Message from the Minister

I am pleased to present the 2016 Summer Company Yearbook. This has been a record year for Summer Company, with 935 students launching summer businesses through the program.

Since 2001, Summer Company has helped almost 7,000 students turn their big ideas into big businesses. The program allows entrepreneurs to become job creators, rather than job seekers. It helps young people tap into a mentor network, access capital and get the training and skills they need to run a business in this competitive world.

This yearbook showcases 28 inspiring young entrepreneurs who built businesses in a variety of fields, including landscaping, drone photography, skin care products, auto detailing and graphic design. Each one of these exciting start-ups is an opportunity to grow Ontario’s future economy and help the province gain an advantage in the highly competitive global economy.

I would like to congratulate each one of this year’s participants. I applaud your creativity, your drive and your passion to explore diverse opportunities, unlock new solutions to complex problems — and shape the economy of the future.


The Honourable Brad Duguid
Minister of Economic Development and Growth

Success stories

Brandi Sokil — Doggone Delicious


Brandi Sokil with Doggone Delicious in Belleville.

Meeting new challenges

Brandi Sokil’s goal with Summer Company was to seek out options for her future as a person living with a disability, and Doggone Delicious is helping her meet that goal.

Brandi is an 18 year-old with Down syndrome, who has just finished her fourth year in the life skills program, integrating into regular classes. Brandi’s passions are swimming and her pets. She’s been in the pool since she was a baby, and with Doggone Delicious, she’s following her other passion, with a successful business.

Brandi sells a vast selection of unique home baked dog treats in flavours including cheeseburger, peanut butter, sweet potato, salmon, and pumpkin, along with chicken, fish and liver. All treats contain only safe and healthy ingredients, and are baked and packaged in her home. Brandi also made DIY Peanut Butter dog treat kits which came with all the ingredients, an easy recipe, and two cookie cutters.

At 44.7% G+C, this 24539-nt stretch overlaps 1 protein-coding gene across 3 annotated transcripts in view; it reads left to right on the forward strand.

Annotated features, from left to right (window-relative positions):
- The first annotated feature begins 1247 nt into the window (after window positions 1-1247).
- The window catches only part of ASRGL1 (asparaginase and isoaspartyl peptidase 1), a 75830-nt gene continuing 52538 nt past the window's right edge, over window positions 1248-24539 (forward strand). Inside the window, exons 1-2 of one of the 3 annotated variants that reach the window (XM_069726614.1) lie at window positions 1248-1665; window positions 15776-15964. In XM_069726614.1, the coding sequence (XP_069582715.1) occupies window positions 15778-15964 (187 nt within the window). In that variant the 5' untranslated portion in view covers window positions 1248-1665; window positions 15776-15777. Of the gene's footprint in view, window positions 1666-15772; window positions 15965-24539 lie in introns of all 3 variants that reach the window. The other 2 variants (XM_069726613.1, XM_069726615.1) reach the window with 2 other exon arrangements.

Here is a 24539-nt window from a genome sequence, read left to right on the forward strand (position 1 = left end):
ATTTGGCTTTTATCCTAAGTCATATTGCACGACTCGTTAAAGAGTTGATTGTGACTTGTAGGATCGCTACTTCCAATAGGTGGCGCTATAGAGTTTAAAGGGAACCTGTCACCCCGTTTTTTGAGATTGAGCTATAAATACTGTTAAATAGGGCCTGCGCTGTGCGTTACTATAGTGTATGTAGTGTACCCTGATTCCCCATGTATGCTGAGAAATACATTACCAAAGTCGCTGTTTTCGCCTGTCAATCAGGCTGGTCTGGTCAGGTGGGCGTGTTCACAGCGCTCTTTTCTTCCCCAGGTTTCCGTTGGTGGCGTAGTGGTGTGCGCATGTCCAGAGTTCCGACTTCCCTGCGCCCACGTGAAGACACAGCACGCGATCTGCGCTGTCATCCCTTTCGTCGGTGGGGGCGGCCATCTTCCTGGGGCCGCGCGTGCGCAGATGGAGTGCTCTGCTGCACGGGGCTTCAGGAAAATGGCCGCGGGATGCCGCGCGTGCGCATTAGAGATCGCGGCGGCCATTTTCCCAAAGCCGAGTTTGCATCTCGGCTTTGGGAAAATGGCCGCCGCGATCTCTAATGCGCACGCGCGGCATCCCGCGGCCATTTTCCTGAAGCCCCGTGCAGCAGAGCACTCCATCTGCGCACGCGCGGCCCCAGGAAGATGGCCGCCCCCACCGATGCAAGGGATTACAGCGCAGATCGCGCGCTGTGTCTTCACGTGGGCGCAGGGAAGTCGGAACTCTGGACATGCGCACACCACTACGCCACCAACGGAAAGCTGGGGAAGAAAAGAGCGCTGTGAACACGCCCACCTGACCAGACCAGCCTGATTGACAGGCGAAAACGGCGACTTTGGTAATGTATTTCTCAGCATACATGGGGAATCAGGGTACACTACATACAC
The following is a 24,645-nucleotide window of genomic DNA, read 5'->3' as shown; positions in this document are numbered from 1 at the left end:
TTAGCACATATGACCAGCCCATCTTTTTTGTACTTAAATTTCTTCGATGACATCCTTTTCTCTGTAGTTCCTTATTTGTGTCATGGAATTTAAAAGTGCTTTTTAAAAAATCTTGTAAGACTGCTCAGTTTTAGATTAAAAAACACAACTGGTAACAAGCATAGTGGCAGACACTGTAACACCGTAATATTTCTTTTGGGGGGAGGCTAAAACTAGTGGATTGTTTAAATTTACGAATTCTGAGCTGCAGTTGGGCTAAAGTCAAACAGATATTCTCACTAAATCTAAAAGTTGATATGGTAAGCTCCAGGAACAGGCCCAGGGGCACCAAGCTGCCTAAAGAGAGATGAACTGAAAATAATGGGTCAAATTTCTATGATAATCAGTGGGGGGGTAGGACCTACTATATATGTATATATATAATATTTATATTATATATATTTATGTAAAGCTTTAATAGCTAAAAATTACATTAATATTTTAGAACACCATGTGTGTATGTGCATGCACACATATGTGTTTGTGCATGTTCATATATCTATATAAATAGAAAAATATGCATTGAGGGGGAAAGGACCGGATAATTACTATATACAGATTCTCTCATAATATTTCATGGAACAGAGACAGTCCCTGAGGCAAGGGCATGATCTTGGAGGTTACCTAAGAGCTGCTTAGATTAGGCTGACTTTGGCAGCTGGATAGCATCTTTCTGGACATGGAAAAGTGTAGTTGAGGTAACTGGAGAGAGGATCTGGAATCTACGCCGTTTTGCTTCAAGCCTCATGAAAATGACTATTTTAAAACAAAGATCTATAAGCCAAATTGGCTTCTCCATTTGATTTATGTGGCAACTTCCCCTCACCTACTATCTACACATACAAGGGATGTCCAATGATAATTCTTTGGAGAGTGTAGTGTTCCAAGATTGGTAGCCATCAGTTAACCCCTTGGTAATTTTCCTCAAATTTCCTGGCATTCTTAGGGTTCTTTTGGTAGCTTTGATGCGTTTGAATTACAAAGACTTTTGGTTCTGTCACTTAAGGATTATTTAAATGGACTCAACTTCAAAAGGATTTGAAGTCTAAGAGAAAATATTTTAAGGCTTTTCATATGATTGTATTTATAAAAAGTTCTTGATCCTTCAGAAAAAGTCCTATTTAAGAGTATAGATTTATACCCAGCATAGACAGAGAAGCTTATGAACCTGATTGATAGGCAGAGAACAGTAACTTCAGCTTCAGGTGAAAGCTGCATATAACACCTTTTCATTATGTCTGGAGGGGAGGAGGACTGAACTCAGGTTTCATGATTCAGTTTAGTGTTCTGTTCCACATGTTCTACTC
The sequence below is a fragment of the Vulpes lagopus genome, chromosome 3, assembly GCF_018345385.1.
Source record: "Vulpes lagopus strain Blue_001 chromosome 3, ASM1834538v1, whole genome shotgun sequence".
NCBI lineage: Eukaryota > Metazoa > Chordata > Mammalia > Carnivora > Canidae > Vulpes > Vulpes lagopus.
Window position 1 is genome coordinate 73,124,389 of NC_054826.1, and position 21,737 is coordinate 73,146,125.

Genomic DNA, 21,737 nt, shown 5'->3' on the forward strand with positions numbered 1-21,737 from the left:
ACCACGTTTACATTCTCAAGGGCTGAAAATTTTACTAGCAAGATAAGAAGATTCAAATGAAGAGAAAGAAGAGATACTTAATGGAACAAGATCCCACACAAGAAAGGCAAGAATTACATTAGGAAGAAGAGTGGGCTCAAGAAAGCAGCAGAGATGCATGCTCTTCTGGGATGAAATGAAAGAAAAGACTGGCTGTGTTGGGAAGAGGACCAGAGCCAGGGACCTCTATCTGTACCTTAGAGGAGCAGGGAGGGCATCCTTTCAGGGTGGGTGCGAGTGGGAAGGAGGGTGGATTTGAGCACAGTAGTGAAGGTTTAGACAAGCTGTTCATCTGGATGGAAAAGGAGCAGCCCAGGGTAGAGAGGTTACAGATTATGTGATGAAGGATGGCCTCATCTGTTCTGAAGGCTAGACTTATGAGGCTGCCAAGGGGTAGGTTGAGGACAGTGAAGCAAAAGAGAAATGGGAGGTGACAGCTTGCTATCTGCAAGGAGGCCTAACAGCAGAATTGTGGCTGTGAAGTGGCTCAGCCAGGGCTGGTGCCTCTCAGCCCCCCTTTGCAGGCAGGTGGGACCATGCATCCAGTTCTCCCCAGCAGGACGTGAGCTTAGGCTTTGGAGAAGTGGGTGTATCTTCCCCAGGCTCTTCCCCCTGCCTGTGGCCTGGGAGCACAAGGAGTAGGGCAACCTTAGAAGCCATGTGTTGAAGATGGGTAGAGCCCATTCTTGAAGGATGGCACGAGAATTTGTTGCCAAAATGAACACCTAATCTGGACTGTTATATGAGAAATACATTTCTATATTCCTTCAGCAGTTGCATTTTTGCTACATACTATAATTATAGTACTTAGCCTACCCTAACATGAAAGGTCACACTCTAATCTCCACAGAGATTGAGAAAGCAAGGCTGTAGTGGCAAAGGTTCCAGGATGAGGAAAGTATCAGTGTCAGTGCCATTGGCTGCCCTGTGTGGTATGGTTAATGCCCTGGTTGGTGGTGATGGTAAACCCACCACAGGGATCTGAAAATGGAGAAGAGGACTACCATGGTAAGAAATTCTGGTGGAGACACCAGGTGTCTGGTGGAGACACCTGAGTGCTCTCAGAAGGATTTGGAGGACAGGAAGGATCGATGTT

Brandi’s product displays attracted a lot of positive comments from customers, venue personnel, and other vendors. She sold her treats at a Trenton trade show, and secured a spot in the Wellington Farmers Market for the entire summer.

As Brandi’s mom Barb Sokil notes, the Summer Company program has provided her with many benefits. “It’s increased her social skills, and her life skills in many areas,” says Barb. “There’s everything from baking and cleaning up to setting up and tearing down, sitting at venues for long periods of time without a complaint, and her interaction with her favourite animals.”

Mahad Shahzad — Wrap’d


Mahad Shahzad with Wrap’d in Brampton.

Wrapping up a new market niche

Subscription box services that deliver new products every month are still growing in popularity. Specialty foods, beauty products, pet treats, wine—the list of subscription box products is long. The business is also very competitive, so finding a niche market is now the key to success.

Mahad Shahzad found that key, with a head scarf subscription service that has proven itself as a business concept in a very short time. Once he had settled on his unique concept, Mahad quickly set up his supply chain and started marketing.

Wrap’d, his Summer Company, definitely filled a need in the market, attracting 10 clients in its first month. Mahad had tight deadlines to fill orders, sometimes working until three a.m. He ships his Wrap’d Box on the last business day of each month, and subscribers receive them the next week.

Subscribers are surprised with each month’s selections. To pique their interest, he offers hints about each box on a theme page on the Wrap’d website. For example, January’s theme is “Surprise: Get Wrap’d up in this winter weather with two randomly selected high quality hijabs from our collection.”

Subscribers are asked to provide feedback to help Wrap’d select products with wide appeal. This attention to detail and customer service has helped Mahad build a strong and growing brand.

Jacob Nyyssonen — Strategic Films


Jacob Nyyssonen with Strategic Films in Brantford.

All in the family

When 18 year-old Jacob Nyyssonen heard about Summer Company from his brother Mac (who started a Summer Company business a few years ago) he was immediately hooked.

“I thought it was a great idea,” says Jacob. “I wanted to set my own work schedule this summer, and do something I really love, and Summer Company definitely gave me that opportunity.”

Jacob operates Strategic Films, providing small independent businesses in the Brantford area with short video commercials. Jacob’s commercials run 30 to 50 seconds, and are ideal for a company’s website or Facebook page.

Jacob is now attending Toronto’s Centennial College, and Summer Company allowed him to have a job related to his career path. “I’m going to film school for film making,” he says. “I wanted a summer job making movies, and this is a way I can do that.”